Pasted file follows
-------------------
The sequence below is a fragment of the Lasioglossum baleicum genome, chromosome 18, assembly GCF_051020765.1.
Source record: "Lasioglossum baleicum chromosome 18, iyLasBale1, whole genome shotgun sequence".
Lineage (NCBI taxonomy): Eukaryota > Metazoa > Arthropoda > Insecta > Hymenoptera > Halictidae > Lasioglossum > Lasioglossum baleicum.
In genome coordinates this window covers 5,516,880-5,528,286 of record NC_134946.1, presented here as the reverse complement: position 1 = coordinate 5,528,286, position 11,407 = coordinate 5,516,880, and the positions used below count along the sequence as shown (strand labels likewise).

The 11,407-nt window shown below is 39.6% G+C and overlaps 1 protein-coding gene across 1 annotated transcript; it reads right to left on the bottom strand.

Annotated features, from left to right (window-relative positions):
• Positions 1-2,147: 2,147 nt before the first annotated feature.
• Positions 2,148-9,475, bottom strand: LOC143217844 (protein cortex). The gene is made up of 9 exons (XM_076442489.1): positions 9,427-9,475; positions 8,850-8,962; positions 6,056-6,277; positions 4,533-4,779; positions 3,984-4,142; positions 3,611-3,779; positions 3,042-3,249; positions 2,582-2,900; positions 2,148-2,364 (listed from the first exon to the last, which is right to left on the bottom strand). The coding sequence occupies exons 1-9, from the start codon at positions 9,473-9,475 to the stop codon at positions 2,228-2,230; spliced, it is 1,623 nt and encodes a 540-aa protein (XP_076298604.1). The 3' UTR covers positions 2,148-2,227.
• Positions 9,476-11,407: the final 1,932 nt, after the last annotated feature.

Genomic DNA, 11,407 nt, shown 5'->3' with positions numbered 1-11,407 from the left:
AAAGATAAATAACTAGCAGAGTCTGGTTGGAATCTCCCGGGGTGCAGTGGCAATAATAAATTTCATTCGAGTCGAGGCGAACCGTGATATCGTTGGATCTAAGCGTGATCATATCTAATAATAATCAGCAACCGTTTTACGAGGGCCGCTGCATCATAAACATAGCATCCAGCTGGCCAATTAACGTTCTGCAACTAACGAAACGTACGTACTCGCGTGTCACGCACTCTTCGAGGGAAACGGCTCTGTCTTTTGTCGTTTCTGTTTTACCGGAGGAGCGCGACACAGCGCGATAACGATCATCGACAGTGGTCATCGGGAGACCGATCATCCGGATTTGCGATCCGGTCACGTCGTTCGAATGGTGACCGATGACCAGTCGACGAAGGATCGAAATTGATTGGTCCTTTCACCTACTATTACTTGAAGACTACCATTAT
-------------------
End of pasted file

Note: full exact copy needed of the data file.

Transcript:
The sequence below is a fragment of the Lasioglossum baleicum genome, chromosome 18, assembly GCF_051020765.1.
Source record: "Lasioglossum baleicum chromosome 18, iyLasBale1, whole genome shotgun sequence".
Lineage (NCBI taxonomy): Eukaryota > Metazoa > Arthropoda > Insecta > Hymenoptera > Halictidae > Lasioglossum > Lasioglossum baleicum.
In genome coordinates this window covers 5,516,880-5,528,286 of record NC_134946.1, presented here as the reverse complement: position 1 = coordinate 5,528,286, position 11,407 = coordinate 5,516,880, and the positions used below count along the sequence as shown (strand labels likewise).

The 11,407-nt window shown below is 39.6% G+C and overlaps 1 protein-coding gene across 1 annotated transcript; it reads right to left on the bottom strand.

Annotated features, from left to right (window-relative positions):
• Positions 1-2,147: 2,147 nt before the first annotated feature.
• Positions 2,148-9,475, bottom strand: LOC143217844 (protein cortex). The gene is made up of 9 exons (XM_076442489.1): positions 9,427-9,475; positions 8,850-8,962; positions 6,056-6,277; positions 4,533-4,779; positions 3,984-4,142; positions 3,611-3,779; positions 3,042-3,249; positions 2,582-2,900; positions 2,148-2,364 (listed from the first exon to the last, which is right to left on the bottom strand). The coding sequence occupies exons 1-9, from the start codon at positions 9,473-9,475 to the stop codon at positions 2,228-2,230; spliced, it is 1,623 nt and encodes a 540-aa protein (XP_076298604.1). The 3' UTR covers positions 2,148-2,227.
• Positions 9,476-11,407: the final 1,932 nt, after the last annotated feature.

Genomic DNA, 11,407 nt, shown 5'->3' with positions numbered 1-11,407 from the left:
AAAGATAAATAACTAGCAGAGTCTGGTTGGAATCTCCCGGGGTGCAGTGGCAATAATAAATTTCATTCGAGTCGAGGCGAACCGTGATATCGTTGGATCTAAGCGTGATCATATCTAATAATAATCAGCAACCGTTTTACGAGGGCCGCTGCATCATAAACATAGCATCCAGCTGGCCAATTAACGTTCTGCAACTAACGAAACGTACGTACTCGCGTGTCACGCACTCTTCGAGGGAAACGGCTCTGTCTTTTGTCGTTTCTGTTTTACCGGAGGAGCGCGACACAGCGCGATAACGATCATCGACAGTGGTCATCGGGAGACCGATCATCCGGATTTGCGATCCGGTCACGTCGTTCGAATGGTGACCGATGACCAGTCGACGAAGGATCGAAATTGATTGGTCCTTTCACCTACTATTACTTGAAGACTACCATTAT